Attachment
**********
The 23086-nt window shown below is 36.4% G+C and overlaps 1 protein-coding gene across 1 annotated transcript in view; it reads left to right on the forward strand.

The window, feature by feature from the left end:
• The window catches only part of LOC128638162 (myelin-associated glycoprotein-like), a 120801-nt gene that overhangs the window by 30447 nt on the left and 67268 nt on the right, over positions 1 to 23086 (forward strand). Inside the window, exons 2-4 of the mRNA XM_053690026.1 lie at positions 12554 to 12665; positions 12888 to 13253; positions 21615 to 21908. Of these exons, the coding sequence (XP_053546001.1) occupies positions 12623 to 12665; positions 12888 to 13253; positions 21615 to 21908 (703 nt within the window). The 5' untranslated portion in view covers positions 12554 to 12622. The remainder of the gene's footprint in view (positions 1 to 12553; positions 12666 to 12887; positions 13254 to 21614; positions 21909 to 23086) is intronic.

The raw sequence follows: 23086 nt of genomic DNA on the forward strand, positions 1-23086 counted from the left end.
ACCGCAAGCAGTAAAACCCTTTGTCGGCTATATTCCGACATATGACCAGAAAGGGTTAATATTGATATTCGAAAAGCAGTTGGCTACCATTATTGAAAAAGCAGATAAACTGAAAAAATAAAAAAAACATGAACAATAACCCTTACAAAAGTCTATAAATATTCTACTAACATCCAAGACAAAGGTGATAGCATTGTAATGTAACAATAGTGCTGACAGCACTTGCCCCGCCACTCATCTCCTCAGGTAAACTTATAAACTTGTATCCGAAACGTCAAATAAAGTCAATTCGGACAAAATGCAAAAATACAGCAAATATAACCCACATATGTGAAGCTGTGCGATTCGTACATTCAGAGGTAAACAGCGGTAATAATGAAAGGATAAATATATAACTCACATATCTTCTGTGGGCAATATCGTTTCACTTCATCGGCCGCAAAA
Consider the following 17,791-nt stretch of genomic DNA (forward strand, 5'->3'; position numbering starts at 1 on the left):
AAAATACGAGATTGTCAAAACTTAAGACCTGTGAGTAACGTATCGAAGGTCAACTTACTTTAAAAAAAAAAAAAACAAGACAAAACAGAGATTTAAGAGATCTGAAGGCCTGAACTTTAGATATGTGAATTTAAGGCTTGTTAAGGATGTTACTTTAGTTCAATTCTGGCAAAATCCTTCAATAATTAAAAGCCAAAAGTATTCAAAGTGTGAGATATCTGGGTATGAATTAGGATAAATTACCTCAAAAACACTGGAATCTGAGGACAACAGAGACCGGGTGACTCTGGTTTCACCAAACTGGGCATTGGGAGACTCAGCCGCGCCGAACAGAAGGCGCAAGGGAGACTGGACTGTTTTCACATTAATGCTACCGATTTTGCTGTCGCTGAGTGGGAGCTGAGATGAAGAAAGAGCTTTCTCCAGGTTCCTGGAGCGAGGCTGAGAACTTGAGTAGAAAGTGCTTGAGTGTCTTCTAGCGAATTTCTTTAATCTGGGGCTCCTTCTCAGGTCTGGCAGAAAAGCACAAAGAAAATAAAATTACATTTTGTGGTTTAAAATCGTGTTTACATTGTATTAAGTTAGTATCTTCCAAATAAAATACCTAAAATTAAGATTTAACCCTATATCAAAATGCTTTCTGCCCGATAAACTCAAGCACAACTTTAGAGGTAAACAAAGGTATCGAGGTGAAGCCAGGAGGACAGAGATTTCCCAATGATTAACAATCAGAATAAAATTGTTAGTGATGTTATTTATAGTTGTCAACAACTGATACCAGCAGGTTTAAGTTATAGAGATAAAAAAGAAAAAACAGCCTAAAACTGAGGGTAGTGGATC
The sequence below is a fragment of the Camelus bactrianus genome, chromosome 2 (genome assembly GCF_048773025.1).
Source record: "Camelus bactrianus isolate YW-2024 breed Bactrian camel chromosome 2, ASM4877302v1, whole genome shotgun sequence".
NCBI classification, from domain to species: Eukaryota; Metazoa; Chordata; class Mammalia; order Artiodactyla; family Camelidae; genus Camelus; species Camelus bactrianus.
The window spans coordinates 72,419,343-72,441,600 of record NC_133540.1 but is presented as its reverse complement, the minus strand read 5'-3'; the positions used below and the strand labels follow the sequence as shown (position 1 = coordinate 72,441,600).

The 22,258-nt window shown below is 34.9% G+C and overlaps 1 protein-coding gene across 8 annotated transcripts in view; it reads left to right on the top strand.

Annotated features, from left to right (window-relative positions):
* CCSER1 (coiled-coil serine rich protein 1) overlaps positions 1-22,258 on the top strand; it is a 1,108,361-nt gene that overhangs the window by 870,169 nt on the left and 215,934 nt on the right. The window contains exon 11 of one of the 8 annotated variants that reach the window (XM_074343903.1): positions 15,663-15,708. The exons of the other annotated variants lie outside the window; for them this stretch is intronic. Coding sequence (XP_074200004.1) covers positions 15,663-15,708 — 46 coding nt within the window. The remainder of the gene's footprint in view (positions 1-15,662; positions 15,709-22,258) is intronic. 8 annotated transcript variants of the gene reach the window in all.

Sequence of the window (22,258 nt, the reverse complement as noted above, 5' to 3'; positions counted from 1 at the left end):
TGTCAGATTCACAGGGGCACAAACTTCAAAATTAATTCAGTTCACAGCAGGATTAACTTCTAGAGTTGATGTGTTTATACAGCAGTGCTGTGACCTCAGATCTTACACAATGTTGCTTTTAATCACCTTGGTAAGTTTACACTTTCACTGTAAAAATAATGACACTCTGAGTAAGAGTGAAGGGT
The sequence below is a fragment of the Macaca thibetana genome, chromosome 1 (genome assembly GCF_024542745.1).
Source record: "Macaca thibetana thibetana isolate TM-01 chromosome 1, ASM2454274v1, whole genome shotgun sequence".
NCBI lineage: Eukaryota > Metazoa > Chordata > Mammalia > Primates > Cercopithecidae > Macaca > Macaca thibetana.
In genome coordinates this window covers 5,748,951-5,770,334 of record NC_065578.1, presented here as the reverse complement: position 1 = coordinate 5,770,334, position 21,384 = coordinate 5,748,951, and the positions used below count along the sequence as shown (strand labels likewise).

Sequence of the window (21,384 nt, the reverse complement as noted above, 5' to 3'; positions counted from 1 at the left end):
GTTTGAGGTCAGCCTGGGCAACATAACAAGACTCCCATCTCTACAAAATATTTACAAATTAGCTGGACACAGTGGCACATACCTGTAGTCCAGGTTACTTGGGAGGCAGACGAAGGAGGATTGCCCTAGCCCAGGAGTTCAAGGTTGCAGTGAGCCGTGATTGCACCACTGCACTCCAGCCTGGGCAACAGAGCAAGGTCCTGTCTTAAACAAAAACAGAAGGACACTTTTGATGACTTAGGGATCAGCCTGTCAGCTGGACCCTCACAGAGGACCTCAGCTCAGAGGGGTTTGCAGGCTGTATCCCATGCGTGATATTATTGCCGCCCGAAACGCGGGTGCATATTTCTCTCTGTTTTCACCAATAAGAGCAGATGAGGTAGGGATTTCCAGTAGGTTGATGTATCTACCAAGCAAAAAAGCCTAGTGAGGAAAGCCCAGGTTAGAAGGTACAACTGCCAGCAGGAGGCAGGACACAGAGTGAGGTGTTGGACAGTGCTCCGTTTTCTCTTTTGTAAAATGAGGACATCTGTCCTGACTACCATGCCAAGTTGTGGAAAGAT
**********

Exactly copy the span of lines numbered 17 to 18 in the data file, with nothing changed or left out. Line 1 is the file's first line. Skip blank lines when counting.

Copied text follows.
The sequence below is a fragment of the Macaca thibetana genome, chromosome 1 (genome assembly GCF_024542745.1).
Source record: "Macaca thibetana thibetana isolate TM-01 chromosome 1, ASM2454274v1, whole genome shotgun sequence".